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Report and photos by Jason Rosewarne

While brilliant sunshine greeted Day 1 attendees at Bluesfest, the weather gods were not as kind to those attending Day 2 and a downpour determined that gum boots would be the day’s required attire.

Local act 19-Twenty opened proceedings. Self-described as an infectious riff and groove-based blue-billy-grass-rockin’-roots band, the trio have become Bluesfest favourites, assembling an ever-growing fanbase both here and overseas with their positive energy and cheeky stage banter.

Drive By Truckers have a wealth of music to draw on and anyone who saw them on Day 1 didn’t need to worry about seeing exactly the same show on Day 2. The guys read the room well, play it by ear and have no concern for superfluous set-lists.

Lisa Hunt’s pedigree is impressive having shared the stage with Ray Charles, Eric Clapton, James Brown and Miles Davis overseas, while hanging with Australian music royalty such as Delta Goodrem and Jon Stevens here. Lisa Hunt’s Forever Soul is old school gospel, R’n’B and blues, a perfect mix for Byron Bay music lovers.

Festival Director Peter Noble called a press conference at 2.30pm to outline his perspective on the state of play on the music festival scene. Noble bemoaned the fact that he couldn’t get good press prior to Bluesfest to talk up his festival’s 35th anniversary celebrations but as soon as Splendour in the Grass was cancelled, the mainstream press wanted to talk to him. His point being that the mainstream media is only interested in negative stories when it comes to music, instead of rewarding those doing the right thing by the artists and music fans. He also attacked the Australian Music Festivals Association, saying the board was made up of representatives from corporations like TEG Dainty, Live Nation and Frontier and did not represent grass roots music issues. He also questioned why such corporations share ten of thousands of dollars in music grants when they are run by shareholders who are millionaires.

The press conference also gave Bundjalung woman Rhoda Roberts, a chance to talk up the return of the  Boomerang Dreaming Festival next year as part of Bluesfest 2025. Rhoda invited Bluesfest revellers to discover the world’s oldest instruments, dance and rituals along with traditional art practices and musical workshops over three days of festivities for Boomerang Festival 2025.

The Paper Kites have become one of Australia’s biggest indie-folk bands. In the past twelve months the band have performed sold out shows across the US, Canada, UK, Australia, Germany, Ireland, France, Denmark and The Netherlands. 2023 saw the band release their sixth studio album and most poignant project to date –  At The Roadhouse. Stumbling across an abandoned heritage venue in the small Australian town of Campbells Creek in 2022, the band repurposed the space into a venue (The Roadhouse) and embarked on a month-long residency – bringing this album project to life and tonight the band brought little Roadhouse to Byron Bay. The band eased into their set with the lo-fi  Between The Houses, placing the attentive audience into a daydreaming state of mind, and continued to leave us in an optimistic, cheerful emotional plight for the remainder of their gorgeous set.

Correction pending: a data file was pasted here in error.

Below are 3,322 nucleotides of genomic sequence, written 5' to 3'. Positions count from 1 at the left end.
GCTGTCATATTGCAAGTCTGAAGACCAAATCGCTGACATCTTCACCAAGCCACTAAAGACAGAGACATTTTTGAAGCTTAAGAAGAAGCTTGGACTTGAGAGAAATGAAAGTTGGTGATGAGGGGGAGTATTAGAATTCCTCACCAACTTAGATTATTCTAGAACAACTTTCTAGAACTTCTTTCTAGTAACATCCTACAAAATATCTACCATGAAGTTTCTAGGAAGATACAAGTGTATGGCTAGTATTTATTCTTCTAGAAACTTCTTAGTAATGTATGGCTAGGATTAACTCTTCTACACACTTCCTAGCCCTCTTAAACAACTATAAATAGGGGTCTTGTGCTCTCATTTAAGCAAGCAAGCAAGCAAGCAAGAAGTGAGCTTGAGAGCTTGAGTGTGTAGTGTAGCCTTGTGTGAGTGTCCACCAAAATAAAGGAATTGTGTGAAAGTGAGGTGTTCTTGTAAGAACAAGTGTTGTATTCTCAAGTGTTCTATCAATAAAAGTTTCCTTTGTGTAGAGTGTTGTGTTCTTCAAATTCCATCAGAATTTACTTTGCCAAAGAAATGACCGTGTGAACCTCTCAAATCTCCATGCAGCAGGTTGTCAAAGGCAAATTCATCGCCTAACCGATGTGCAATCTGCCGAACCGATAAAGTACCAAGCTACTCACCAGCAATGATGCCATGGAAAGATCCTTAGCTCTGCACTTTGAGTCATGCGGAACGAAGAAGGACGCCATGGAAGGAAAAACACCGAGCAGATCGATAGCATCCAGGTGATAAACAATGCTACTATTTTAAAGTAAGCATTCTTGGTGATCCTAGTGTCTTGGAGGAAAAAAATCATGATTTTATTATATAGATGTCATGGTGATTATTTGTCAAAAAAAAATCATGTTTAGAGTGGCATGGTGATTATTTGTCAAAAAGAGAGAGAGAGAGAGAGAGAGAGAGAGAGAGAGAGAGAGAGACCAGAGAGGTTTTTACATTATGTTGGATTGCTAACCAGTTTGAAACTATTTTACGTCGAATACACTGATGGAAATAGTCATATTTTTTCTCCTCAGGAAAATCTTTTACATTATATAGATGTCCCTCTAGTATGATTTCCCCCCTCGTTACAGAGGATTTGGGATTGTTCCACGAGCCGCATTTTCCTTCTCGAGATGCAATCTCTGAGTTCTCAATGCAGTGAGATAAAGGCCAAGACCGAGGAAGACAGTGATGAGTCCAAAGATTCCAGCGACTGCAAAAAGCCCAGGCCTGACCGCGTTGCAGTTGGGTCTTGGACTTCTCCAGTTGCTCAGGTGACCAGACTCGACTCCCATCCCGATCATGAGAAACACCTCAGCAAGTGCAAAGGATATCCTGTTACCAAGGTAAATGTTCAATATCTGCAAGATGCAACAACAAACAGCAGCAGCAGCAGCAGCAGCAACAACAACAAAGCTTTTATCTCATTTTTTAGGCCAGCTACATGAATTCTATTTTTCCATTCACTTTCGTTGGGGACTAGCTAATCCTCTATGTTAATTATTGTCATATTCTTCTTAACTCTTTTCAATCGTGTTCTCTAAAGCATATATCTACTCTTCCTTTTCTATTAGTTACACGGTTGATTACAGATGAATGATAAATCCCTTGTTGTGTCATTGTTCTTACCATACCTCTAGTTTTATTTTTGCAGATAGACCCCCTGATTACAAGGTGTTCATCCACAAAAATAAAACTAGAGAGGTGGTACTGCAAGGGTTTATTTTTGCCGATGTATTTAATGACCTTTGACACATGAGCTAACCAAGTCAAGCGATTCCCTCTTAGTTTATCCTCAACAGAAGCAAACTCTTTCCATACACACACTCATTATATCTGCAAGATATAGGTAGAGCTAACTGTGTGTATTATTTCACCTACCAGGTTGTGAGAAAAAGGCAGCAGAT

In 2023 New Zealand’s L.A.B. performed a sold-out tour of Australia, alongside their first performances in the United States, capped off with a performance at the iconic California Roots Festival and a sold-out Hawaiian show. Tonight, in their only Bluesfest appearance for 2024, L.A.B. brought their eclectic mix of reggae, blues, funk, rock and electronica to a crowd eager to dance their arses off to the band’s infectious beats.

Melbourne’s Sweet Talk, clearly enjoying their moment in the spotlight were back again to deliver another dose of their  splendid country rock thang.

Making their Bluesfest debut, The Dead South, a Canadian acoustic-based outfit laid their organic brand of roots music upon the Bluesfest throng and didn’t disappoint.

Bluesfest royalty Jack Johnson took to the Bluesfest stage, as he has many time before, armed with his collection of Australian made Cole Clark guitars and proceeded to entrance the crowd with his feel-good vibes. Aptly for the day’s weather conditions, Jack opened his set with Mudfootball and went on to win hearts with his amiable nature and singalong tunes, leaving us with The Wailers’ Soul Shakedown/Good People. A Good Friday indeed!

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